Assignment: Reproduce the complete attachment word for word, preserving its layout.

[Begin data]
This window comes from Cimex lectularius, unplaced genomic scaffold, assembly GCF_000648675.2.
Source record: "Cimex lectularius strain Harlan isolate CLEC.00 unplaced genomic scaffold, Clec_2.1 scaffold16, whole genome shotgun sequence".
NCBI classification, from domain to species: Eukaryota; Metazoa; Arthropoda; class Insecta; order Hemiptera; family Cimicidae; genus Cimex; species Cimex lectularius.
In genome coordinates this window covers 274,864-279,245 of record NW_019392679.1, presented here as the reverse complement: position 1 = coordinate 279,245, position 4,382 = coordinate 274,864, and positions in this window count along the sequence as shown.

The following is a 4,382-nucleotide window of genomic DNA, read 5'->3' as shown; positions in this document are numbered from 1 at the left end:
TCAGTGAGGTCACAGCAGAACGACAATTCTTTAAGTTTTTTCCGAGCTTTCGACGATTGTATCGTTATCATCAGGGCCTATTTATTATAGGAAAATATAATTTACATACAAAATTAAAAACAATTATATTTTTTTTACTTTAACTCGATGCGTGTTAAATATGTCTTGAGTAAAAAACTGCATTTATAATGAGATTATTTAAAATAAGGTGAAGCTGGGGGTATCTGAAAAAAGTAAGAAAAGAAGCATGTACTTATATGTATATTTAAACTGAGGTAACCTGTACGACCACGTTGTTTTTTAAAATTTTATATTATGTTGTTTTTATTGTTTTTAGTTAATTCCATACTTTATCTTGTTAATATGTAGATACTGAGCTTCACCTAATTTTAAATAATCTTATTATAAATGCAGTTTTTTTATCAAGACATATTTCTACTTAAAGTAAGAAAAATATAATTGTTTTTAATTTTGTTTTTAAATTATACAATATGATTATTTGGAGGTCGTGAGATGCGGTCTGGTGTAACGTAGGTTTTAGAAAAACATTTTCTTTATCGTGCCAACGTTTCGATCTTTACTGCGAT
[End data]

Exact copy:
This window comes from Cimex lectularius, unplaced genomic scaffold, assembly GCF_000648675.2.
Source record: "Cimex lectularius strain Harlan isolate CLEC.00 unplaced genomic scaffold, Clec_2.1 scaffold16, whole genome shotgun sequence".
NCBI classification, from domain to species: Eukaryota; Metazoa; Arthropoda; class Insecta; order Hemiptera; family Cimicidae; genus Cimex; species Cimex lectularius.
In genome coordinates this window covers 274,864-279,245 of record NW_019392679.1, presented here as the reverse complement: position 1 = coordinate 279,245, position 4,382 = coordinate 274,864, and positions in this window count along the sequence as shown.

The following is a 4,382-nucleotide window of genomic DNA, read 5'->3' as shown; positions in this document are numbered from 1 at the left end:
TCAGTGAGGTCACAGCAGAACGACAATTCTTTAAGTTTTTTCCGAGCTTTCGACGATTGTATCGTTATCATCAGGGCCTATTTATTATAGGAAAATATAATTTACATACAAAATTAAAAACAATTATATTTTTTTTACTTTAACTCGATGCGTGTTAAATATGTCTTGAGTAAAAAACTGCATTTATAATGAGATTATTTAAAATAAGGTGAAGCTGGGGGTATCTGAAAAAAGTAAGAAAAGAAGCATGTACTTATATGTATATTTAAACTGAGGTAACCTGTACGACCACGTTGTTTTTTAAAATTTTATATTATGTTGTTTTTATTGTTTTTAGTTAATTCCATACTTTATCTTGTTAATATGTAGATACTGAGCTTCACCTAATTTTAAATAATCTTATTATAAATGCAGTTTTTTTATCAAGACATATTTCTACTTAAAGTAAGAAAAATATAATTGTTTTTAATTTTGTTTTTAAATTATACAATATGATTATTTGGAGGTCGTGAGATGCGGTCTGGTGTAACGTAGGTTTTAGAAAAACATTTTCTTTATCGTGCCAACGTTTCGATCTTTACTGCGAT